It’s not surprising that we should love God.
We breathe His air, bask in His sun and enjoy the life-sustaining water He created. Without these things we would cease to be. We owe Him our very existence.
That God would love me is inconceivable. What is there to love?
People, at our best, are not lovable creatures. Oh, we have our moments to be sure. But most of the time, we have attitudes, dispositions and quirks that make us very unappealing. We are self-centered, unthankful, moody, insatiable, unholy creatures who are drawn to the very things that would destroy us.
The more we have, the more we want, the less we give. Denied something, we willing forsake all else to possess that one thing. As soon as we grasp it, we complain about what we lack in some other realm.
We Westerners whine about what a friend described over dinner as: “First World problems,” things like not having enough clean towels at the gym or the water not being hot enough; being served a restaurant meal that’s not quite what we’d hoped, valet parkers who don’t bring the car ’round precisely when we exit.
Nauseating stuff… when you consider people routinely are going to bed hungry, sleeping outdoors and walking miles for clean water.
In a perfect world, a holy God would have nothing to do with us. He would long ago have wiped clean the planet of any trace of our contaminating presence and started over.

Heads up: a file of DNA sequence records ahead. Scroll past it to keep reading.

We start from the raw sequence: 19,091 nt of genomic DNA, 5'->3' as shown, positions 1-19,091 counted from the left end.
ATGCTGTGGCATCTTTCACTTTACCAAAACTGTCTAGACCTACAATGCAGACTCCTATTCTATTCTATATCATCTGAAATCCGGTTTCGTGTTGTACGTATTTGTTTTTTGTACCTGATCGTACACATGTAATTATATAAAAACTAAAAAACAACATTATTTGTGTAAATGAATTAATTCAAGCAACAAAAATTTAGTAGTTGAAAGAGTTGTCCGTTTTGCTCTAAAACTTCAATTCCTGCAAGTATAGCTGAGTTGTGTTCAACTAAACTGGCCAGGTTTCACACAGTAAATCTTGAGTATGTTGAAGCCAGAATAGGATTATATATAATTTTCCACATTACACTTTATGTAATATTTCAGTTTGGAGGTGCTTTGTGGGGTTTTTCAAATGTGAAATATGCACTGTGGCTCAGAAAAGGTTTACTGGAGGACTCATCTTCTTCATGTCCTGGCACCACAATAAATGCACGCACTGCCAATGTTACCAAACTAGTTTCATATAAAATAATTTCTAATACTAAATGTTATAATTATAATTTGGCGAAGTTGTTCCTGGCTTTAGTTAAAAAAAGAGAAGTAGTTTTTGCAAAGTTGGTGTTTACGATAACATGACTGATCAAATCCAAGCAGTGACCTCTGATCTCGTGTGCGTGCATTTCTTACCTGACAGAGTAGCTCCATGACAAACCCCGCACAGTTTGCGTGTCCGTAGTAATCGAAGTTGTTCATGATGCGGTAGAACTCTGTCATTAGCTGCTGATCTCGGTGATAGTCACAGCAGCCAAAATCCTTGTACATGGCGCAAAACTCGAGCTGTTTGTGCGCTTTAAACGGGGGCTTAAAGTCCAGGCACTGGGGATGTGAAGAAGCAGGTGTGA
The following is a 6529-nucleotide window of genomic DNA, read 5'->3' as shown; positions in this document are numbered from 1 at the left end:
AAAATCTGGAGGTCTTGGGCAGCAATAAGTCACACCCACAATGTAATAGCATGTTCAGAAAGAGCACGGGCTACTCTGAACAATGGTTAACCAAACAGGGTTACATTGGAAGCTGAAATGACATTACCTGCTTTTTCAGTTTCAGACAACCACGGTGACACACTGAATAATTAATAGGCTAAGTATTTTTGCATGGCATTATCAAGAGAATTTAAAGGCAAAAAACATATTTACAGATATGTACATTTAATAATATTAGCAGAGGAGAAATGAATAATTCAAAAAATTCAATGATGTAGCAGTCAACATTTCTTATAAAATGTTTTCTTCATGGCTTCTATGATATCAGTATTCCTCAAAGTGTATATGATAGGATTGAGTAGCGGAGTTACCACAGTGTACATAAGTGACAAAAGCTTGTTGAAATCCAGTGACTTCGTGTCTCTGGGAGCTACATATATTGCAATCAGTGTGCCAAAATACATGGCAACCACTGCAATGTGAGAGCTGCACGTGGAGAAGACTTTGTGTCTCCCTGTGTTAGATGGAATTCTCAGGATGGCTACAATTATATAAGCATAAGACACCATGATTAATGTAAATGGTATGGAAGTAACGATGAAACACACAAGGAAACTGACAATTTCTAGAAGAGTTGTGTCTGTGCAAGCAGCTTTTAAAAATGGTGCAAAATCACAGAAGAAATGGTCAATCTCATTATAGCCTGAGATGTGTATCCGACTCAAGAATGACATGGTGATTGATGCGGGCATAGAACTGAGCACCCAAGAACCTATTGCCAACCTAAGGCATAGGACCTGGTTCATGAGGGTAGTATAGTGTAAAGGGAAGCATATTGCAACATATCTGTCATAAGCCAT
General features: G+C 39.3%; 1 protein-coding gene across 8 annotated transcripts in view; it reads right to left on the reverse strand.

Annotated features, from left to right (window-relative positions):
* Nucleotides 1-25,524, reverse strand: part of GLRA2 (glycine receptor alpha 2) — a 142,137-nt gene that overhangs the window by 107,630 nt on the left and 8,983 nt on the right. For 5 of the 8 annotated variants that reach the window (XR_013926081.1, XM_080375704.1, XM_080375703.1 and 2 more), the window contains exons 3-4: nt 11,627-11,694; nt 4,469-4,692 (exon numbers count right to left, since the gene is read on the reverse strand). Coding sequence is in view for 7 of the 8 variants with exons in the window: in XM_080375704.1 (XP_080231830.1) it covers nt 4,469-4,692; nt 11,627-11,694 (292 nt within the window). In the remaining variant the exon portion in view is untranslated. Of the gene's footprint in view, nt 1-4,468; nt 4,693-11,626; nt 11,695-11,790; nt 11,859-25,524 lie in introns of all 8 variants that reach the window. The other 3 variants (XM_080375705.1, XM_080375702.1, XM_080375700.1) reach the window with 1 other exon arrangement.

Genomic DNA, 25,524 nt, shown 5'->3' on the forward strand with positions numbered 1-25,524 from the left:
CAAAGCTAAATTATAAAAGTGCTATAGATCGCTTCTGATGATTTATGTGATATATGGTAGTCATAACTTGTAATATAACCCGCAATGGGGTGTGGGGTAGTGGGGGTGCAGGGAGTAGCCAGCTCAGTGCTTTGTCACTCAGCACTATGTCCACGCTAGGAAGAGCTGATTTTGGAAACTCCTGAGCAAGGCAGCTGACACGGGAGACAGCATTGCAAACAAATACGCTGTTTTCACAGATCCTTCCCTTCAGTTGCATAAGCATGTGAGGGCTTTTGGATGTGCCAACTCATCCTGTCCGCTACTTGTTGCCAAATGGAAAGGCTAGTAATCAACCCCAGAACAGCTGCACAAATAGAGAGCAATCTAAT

In fact, God told Moses He would do that very thing and start over with him when the people continually complained about the hardships of freedom and insisted on returning to the slavery of sin and Egypt. (Deu 9:14)
But God relented, and here we are.
As we contemplate love in the wake of Valentine’s Day, let’s stop to consider that it is because of self-sacrificing love that we enjoy the blessing of being (John 3:16-17).
Personally, I tire of bearing with other people’s faults and shortcomings. Yet, God just hangs in there with me and my messes. Love suffers long and is kind. (1 Cor 13:4) I still have much to learn about real love.
Jesus repeatedly asked a repentant Peter one question: “Do you love me?”
Many of us really don’t love God. We ought to.
Through the Lord’s mercies we are not consumed, because His compassions fail not. (Lamentations 3:22)